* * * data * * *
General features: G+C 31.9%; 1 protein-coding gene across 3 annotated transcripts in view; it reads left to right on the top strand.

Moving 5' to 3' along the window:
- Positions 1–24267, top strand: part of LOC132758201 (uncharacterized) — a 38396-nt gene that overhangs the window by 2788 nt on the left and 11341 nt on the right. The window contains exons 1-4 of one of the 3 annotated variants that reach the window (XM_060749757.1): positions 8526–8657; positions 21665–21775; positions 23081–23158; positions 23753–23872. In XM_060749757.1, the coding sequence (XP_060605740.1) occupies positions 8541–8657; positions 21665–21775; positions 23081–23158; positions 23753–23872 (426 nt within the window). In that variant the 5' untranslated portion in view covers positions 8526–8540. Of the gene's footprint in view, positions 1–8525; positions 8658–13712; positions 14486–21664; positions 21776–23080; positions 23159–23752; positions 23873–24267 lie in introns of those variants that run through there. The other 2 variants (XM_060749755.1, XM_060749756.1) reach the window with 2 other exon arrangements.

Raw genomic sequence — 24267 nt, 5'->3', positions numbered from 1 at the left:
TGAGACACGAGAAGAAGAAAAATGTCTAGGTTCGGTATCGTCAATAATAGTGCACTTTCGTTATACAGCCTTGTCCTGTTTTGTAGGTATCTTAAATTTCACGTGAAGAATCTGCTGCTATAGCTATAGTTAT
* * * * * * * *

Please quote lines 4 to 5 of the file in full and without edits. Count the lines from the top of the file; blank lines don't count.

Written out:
Raw genomic sequence — 24267 nt, 5'->3', positions numbered from 1 at the left:
TGAGACACGAGAAGAAGAAAAATGTCTAGGTTCGGTATCGTCAATAATAGTGCACTTTCGTTATACAGCCTTGTCCTGTTTTGTAGGTATCTTAAATTTCACGTGAAGAATCTGCTGCTATAGCTATAGTTAT